We urge our readers to read Prof. Gomory’s testimony before the commission.
Comment by jj, 7/10/2011:
Do cheaper consumer goods result from free trade?
It seem that both advocates and opponents of free trade accept this as a given. Most likely imports from China and other countries put goods on store shelves at prices lower than if we had tariffs. But my money is not going as far as it once did so free trade is not doing it for me. Why? Well, free trade impacts other things.
First, American consumers pay higher prices for domestic consumption of the goods exported. Have you checked grain prices lately? Opening up new markets creates higher demand for those products exported. Higher demand leads to higher prices. If, for example, the Colombia FTA leads to grain exports the American consumers will pay even higher prices for grains. As collateral damage many of those grain farmers in Colombia will lose their jobs and come here as illegal aliens taking American jobs.
Second, we are trying to stimulate export growth by devaluing the dollar. A devalued dollar means that American consumers pay higher prices for all imported goods. Have you checked the price of a gallon of gasoline lately? Part of that price increase is the result of trying to increase trade with a cheap dollar.
Third, how much of the cost reduction do outsourcing companies really share with consumers? Greed having caused them to outsource in the first place it is unlikely they suddenly turned generous with their price. Their increased profits suggest they retained much of the cost savings for their own profit limiting any benefit to consumers.
Lower prices for consumers should lead to higher real wages for workers since the price deflator would go down. The opposite is happening. Any decline in consumer prices is absorbed by a greater decline in inflation adjusted wages.
Response to this comment by Raymond Richman, 7/12/2011:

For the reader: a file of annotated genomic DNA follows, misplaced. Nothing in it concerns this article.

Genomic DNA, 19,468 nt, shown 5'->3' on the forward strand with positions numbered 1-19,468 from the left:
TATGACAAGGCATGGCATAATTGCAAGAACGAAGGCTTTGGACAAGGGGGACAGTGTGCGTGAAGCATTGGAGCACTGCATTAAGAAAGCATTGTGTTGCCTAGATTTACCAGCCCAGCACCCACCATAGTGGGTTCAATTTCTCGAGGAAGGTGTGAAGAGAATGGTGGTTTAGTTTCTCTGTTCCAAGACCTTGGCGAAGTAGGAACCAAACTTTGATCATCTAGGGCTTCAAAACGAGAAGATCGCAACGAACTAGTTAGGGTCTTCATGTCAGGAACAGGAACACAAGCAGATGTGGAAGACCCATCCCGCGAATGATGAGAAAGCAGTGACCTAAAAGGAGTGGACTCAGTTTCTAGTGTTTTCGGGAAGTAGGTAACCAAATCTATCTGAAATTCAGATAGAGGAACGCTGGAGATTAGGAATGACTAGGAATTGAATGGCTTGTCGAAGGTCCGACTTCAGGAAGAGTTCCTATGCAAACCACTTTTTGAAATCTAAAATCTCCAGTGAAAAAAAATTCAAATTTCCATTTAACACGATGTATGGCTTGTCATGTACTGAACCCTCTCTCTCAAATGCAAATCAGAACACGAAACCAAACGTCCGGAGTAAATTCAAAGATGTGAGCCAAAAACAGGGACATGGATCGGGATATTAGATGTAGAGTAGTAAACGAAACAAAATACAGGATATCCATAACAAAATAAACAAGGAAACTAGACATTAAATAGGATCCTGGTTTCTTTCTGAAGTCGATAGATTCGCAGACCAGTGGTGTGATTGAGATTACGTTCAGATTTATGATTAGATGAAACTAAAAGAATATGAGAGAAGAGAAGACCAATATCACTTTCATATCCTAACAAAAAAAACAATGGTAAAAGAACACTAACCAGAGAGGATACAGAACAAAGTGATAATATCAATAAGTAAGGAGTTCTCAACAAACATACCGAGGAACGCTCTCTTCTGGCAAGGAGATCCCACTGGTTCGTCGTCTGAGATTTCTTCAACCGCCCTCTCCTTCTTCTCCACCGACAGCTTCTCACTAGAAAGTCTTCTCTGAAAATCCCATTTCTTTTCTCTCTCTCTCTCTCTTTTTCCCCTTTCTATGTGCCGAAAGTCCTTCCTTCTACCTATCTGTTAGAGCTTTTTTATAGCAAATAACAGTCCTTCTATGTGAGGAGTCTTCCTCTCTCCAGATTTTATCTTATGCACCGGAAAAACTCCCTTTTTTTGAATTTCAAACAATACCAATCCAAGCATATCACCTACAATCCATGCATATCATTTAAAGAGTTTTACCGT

Comment by vhhjbk jkih, 7/11/2011:
In general free trade is simply great for the poor countries because they are more competitive and it is obviously bad for the rich countries because their labor and materials are more expensive. Consequently without any barriers both money and prosperity would flow just like water until all the engaged economies would level themselves up - just like for instance in the reunited Germany. But in order for that to work out there must be one goverment that makes it fair for everyone. The trouble however is the Chinese goverment cares only about China, and our goverment does not care about it's people anymore - jast the richest guys! So it looks like all the rest of us is going to starve or we will have revolution, or perhaps finally China is going to take us over in the full glory of "our pathetic corrupted democraccy". Historically the economic tensions quite often resuted in wars. As of now China cranks up its military might and already makes fun of our lidership. And our military without production can only pray for mercy. Quite interestingly also about one year ego they already suggested Union to Canada (obviously they need more space and more resources), but that topic is tabu... Could possibly Prince William and Princess Kathy scare them? They already started to serve us new fortune cookies with "Learn Mandarin" content.
Response to this comment by Raymond Richman, 7/12/2011: